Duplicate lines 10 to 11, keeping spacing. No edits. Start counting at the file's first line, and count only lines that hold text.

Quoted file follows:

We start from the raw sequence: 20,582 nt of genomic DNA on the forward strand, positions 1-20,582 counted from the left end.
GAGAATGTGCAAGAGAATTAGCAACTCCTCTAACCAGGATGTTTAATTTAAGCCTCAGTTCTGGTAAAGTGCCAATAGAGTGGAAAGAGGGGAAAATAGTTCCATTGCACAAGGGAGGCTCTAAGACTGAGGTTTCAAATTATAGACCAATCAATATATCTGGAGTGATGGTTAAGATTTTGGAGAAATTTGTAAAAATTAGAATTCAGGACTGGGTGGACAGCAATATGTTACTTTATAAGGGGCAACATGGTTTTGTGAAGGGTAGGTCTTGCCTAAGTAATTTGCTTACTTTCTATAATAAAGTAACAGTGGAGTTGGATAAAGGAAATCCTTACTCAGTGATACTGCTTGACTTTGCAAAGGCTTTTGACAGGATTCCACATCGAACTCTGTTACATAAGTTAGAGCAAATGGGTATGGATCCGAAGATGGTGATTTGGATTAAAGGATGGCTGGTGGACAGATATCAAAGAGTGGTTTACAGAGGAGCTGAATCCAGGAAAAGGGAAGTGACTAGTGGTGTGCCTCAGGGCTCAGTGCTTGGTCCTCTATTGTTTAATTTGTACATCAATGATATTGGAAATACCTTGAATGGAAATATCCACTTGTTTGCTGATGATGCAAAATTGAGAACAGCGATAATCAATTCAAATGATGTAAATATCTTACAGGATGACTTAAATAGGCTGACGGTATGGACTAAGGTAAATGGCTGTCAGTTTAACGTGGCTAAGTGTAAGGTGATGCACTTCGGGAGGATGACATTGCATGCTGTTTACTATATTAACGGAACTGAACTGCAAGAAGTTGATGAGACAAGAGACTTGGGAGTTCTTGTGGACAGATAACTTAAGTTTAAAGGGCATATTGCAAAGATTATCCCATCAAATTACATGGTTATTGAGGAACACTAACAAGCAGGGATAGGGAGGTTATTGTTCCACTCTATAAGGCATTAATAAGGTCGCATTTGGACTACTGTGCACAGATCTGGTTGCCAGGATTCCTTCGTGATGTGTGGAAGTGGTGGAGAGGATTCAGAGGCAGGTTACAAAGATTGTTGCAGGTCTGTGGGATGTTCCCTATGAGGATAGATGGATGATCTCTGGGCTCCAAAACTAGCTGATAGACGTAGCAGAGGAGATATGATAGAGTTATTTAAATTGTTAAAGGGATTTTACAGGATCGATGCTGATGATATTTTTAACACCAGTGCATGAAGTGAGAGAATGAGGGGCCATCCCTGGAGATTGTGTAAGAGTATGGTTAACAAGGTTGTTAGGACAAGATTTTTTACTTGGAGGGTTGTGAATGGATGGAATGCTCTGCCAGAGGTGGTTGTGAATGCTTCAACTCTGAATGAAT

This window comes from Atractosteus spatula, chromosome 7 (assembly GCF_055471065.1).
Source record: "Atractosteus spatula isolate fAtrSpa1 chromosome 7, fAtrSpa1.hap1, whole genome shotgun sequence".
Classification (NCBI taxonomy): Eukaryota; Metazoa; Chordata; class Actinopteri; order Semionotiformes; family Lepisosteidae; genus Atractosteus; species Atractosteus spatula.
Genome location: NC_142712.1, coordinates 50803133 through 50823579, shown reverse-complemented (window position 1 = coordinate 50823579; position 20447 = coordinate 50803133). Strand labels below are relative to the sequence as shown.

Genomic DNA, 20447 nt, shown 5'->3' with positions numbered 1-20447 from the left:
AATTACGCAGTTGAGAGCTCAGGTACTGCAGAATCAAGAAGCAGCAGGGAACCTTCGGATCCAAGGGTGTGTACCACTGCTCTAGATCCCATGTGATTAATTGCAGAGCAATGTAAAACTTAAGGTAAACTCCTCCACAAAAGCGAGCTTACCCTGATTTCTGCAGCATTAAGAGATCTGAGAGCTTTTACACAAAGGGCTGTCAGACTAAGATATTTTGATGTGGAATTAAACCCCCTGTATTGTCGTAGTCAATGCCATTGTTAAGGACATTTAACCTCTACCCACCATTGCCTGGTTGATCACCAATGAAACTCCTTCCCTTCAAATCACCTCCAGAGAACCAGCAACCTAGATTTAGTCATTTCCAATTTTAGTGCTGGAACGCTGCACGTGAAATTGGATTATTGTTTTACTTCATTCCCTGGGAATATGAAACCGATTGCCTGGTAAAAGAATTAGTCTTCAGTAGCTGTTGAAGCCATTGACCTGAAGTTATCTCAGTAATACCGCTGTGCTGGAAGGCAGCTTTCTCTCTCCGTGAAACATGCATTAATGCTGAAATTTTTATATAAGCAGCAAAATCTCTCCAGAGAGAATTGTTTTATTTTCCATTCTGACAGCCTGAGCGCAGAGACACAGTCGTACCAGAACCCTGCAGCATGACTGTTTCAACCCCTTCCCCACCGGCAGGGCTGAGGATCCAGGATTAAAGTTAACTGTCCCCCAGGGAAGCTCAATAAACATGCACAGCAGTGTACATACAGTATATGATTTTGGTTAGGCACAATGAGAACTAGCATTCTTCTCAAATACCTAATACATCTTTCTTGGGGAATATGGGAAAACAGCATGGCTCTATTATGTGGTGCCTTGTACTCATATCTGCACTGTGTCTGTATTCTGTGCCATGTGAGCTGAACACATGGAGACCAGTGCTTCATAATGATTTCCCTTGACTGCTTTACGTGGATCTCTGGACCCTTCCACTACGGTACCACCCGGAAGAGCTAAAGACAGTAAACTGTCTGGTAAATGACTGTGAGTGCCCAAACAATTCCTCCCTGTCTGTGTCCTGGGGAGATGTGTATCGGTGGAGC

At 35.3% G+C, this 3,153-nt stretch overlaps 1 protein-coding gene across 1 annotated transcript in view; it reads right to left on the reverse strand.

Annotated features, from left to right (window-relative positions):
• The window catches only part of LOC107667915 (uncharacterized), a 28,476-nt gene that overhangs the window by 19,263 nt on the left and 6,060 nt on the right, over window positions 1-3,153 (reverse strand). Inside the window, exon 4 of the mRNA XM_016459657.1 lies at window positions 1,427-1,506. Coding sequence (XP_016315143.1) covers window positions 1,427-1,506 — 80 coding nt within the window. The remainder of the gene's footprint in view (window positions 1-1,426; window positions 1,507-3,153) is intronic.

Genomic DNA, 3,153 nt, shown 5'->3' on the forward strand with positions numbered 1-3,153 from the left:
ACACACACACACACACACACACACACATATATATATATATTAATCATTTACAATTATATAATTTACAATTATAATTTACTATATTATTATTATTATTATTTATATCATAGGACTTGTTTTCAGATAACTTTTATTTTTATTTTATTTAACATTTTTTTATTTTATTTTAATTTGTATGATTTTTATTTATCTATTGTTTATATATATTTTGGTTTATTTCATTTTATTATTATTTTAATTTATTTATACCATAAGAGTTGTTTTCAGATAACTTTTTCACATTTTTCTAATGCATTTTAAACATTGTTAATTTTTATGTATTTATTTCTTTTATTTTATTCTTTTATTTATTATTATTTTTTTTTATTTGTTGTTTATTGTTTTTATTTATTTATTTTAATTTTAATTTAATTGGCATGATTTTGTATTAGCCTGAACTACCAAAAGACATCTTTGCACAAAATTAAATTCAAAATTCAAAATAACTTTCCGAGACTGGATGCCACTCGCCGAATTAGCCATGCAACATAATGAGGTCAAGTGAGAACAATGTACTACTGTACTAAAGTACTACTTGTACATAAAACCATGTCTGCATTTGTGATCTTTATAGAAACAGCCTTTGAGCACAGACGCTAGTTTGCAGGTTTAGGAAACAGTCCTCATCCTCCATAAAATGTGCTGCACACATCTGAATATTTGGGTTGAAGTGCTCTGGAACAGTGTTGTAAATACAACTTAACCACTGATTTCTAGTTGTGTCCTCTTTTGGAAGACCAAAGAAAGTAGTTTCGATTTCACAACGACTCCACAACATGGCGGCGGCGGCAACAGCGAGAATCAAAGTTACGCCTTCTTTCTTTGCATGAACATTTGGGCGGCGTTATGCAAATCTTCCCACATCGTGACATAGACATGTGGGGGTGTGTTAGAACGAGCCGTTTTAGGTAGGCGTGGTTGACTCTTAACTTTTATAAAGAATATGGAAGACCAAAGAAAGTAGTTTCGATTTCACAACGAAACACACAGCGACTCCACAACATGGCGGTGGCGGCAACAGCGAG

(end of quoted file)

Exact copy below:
Annotated features, from left to right (window-relative positions):
• The window catches only part of LOC107667915 (uncharacterized), a 28,476-nt gene that overhangs the window by 19,263 nt on the left and 6,060 nt on the right, over window positions 1-3,153 (reverse strand). Inside the window, exon 4 of the mRNA XM_016459657.1 lies at window positions 1,427-1,506. Coding sequence (XP_016315143.1) covers window positions 1,427-1,506 — 80 coding nt within the window. The remainder of the gene's footprint in view (window positions 1-1,426; window positions 1,507-3,153) is intronic.